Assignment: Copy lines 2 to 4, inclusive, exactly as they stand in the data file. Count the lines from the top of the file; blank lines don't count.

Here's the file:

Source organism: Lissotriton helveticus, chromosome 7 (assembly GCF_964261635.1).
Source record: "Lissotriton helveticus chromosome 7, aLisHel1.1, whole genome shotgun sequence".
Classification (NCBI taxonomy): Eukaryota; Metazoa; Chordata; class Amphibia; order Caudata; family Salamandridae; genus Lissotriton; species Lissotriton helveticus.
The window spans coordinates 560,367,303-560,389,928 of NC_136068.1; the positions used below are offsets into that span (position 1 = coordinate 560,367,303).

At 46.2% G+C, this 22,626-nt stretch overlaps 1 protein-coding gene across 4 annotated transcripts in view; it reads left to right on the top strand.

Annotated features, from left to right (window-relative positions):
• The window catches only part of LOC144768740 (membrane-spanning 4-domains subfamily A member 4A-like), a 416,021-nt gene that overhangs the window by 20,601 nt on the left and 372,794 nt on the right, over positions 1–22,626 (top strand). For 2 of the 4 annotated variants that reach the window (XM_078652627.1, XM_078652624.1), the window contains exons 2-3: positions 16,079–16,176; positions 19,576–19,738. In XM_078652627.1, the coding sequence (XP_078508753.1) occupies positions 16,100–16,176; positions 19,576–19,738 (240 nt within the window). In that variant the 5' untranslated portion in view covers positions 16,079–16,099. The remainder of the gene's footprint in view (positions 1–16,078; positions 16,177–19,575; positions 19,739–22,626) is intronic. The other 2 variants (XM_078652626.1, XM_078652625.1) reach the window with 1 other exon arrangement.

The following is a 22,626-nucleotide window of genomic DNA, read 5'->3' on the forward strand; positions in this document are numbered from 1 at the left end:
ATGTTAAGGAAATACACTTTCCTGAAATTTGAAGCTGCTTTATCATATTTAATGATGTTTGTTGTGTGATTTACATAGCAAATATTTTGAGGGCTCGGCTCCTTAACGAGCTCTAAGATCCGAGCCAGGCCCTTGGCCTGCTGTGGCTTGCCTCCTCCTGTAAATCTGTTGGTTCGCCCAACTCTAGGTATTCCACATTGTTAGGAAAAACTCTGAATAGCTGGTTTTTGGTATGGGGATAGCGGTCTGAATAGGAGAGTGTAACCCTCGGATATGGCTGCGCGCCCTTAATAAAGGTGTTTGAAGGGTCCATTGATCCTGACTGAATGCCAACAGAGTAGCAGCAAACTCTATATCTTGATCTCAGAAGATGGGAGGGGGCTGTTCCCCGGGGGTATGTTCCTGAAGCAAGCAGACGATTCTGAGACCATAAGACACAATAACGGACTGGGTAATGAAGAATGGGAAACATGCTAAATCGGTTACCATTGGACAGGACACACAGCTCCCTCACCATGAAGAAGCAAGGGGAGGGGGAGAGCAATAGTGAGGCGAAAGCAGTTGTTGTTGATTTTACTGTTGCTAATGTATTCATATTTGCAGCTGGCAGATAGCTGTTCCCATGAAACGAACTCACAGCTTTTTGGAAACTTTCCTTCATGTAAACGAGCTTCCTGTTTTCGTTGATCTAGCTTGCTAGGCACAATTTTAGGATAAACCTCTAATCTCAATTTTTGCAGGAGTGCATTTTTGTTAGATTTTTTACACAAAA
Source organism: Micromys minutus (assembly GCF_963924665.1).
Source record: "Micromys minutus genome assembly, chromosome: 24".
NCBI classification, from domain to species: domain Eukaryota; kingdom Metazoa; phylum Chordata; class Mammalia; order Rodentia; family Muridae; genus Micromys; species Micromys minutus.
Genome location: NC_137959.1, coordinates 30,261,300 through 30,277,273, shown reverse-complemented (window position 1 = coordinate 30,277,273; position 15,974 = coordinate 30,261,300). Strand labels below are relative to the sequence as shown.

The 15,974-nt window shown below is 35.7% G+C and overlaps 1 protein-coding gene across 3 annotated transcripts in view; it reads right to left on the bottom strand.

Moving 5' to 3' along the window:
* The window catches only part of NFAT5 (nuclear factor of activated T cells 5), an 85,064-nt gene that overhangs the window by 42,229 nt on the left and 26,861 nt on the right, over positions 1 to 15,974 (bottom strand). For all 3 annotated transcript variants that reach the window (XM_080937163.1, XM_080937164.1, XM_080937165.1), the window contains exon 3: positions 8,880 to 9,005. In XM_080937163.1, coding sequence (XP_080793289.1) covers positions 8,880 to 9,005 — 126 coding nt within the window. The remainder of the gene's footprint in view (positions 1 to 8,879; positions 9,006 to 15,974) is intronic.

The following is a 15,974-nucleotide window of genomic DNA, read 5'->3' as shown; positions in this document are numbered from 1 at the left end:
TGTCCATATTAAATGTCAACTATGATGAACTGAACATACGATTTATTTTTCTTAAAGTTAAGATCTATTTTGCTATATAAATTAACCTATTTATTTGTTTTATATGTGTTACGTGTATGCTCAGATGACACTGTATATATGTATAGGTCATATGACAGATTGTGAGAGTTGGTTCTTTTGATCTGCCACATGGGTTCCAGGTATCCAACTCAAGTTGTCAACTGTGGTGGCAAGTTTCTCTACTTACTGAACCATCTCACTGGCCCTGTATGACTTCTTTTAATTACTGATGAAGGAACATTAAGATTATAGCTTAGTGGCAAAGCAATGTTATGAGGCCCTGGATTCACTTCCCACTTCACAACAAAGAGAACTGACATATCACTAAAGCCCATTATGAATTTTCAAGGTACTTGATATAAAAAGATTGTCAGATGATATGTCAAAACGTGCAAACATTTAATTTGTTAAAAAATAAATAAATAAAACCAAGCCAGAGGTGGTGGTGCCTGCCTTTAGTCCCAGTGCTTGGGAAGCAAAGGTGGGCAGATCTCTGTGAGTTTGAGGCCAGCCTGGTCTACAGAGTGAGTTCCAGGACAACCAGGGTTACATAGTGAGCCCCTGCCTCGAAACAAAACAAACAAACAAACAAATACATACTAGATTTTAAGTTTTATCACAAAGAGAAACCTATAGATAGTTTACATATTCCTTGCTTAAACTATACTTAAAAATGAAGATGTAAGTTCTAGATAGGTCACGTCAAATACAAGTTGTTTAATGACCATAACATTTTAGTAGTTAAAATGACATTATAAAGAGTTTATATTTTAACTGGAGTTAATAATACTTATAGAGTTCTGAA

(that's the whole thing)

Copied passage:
Source record: "Lissotriton helveticus chromosome 7, aLisHel1.1, whole genome shotgun sequence".
Classification (NCBI taxonomy): Eukaryota; Metazoa; Chordata; class Amphibia; order Caudata; family Salamandridae; genus Lissotriton; species Lissotriton helveticus.
The window spans coordinates 560,367,303-560,389,928 of NC_136068.1; the positions used below are offsets into that span (position 1 = coordinate 560,367,303).